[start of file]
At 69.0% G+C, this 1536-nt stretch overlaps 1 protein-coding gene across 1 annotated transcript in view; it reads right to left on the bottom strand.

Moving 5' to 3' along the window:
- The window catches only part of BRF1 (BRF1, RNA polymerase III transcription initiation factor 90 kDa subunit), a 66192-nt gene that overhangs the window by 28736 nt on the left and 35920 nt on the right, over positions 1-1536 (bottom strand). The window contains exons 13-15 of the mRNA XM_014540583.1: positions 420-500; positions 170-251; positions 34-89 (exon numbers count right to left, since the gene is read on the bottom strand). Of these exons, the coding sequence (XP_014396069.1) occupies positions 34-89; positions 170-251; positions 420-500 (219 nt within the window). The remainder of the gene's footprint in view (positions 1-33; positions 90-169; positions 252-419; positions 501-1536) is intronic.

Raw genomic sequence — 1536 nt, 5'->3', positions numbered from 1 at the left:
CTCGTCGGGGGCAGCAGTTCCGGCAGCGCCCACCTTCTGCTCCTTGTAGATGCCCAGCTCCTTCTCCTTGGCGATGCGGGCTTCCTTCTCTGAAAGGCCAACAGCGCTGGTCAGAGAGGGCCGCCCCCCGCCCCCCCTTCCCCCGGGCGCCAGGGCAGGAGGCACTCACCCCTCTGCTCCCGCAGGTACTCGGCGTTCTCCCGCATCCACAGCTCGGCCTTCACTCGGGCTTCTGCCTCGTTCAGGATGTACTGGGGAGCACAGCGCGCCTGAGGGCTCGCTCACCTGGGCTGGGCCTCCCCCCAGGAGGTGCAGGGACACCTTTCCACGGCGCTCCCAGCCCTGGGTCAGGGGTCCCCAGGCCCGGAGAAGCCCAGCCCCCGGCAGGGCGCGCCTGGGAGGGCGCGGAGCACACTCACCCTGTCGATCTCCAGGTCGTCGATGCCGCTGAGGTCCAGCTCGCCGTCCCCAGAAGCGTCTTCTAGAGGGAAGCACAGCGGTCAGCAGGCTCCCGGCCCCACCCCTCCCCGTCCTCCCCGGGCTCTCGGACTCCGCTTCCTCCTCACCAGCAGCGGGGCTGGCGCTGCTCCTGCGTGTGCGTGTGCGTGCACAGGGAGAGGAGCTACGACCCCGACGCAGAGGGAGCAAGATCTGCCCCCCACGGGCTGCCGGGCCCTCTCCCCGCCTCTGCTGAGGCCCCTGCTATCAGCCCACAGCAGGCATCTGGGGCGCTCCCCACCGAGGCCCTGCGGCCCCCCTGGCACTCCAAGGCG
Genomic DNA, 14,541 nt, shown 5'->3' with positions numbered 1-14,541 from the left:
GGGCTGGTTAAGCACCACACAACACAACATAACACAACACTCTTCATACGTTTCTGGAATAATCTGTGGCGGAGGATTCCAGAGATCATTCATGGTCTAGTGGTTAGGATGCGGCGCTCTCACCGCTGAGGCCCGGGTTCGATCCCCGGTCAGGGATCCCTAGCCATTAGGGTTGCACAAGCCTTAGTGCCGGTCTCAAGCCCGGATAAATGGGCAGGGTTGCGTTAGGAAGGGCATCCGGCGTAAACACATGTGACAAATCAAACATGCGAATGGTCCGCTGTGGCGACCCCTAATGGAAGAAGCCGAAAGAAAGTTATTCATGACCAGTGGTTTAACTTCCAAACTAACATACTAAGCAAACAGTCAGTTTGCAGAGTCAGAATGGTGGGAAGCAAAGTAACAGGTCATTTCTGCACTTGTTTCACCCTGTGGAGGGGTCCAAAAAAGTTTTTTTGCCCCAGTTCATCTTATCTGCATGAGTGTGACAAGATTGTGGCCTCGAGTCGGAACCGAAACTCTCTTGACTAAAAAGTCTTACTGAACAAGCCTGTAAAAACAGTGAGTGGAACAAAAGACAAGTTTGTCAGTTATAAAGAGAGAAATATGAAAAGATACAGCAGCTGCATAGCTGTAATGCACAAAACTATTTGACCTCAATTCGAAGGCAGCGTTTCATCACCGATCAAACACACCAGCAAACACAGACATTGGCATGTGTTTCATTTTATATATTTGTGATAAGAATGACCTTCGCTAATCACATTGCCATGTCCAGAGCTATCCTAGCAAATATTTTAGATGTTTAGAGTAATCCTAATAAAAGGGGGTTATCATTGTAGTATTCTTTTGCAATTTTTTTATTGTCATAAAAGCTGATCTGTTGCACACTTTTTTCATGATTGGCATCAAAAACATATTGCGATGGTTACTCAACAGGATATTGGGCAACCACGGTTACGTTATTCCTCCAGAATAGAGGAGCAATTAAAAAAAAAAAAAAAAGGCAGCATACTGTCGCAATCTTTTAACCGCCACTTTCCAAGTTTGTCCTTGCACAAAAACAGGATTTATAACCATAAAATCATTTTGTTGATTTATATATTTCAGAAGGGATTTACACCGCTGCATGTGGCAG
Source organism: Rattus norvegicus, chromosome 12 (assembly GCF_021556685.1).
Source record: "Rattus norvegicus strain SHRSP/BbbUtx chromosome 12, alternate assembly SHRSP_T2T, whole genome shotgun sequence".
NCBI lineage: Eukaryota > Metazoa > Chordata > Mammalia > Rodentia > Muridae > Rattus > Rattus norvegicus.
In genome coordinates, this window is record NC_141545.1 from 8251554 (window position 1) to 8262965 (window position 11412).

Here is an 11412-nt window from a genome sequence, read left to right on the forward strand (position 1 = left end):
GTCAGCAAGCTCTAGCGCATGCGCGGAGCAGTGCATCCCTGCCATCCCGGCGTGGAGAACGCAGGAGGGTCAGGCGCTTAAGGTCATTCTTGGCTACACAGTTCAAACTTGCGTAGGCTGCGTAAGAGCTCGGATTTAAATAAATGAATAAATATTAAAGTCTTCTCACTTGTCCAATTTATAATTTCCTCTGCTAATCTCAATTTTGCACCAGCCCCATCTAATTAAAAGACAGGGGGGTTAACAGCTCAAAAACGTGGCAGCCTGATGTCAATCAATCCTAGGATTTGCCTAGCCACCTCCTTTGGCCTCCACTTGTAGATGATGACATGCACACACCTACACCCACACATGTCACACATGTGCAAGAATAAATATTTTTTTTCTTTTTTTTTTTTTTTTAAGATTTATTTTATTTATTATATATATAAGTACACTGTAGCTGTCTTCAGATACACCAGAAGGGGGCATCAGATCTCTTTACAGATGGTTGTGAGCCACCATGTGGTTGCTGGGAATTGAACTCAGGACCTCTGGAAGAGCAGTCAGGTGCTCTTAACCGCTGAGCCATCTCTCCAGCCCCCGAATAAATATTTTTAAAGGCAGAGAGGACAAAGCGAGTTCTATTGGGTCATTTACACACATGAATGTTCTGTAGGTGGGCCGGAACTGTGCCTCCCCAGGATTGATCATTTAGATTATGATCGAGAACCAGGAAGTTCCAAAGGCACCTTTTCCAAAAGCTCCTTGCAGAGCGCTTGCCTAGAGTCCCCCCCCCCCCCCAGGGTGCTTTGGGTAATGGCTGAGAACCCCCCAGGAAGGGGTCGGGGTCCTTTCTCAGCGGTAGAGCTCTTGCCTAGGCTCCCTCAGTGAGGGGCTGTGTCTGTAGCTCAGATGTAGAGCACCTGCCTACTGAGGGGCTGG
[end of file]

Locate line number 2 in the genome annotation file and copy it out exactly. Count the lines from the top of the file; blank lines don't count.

Moving 5' to 3' along the window: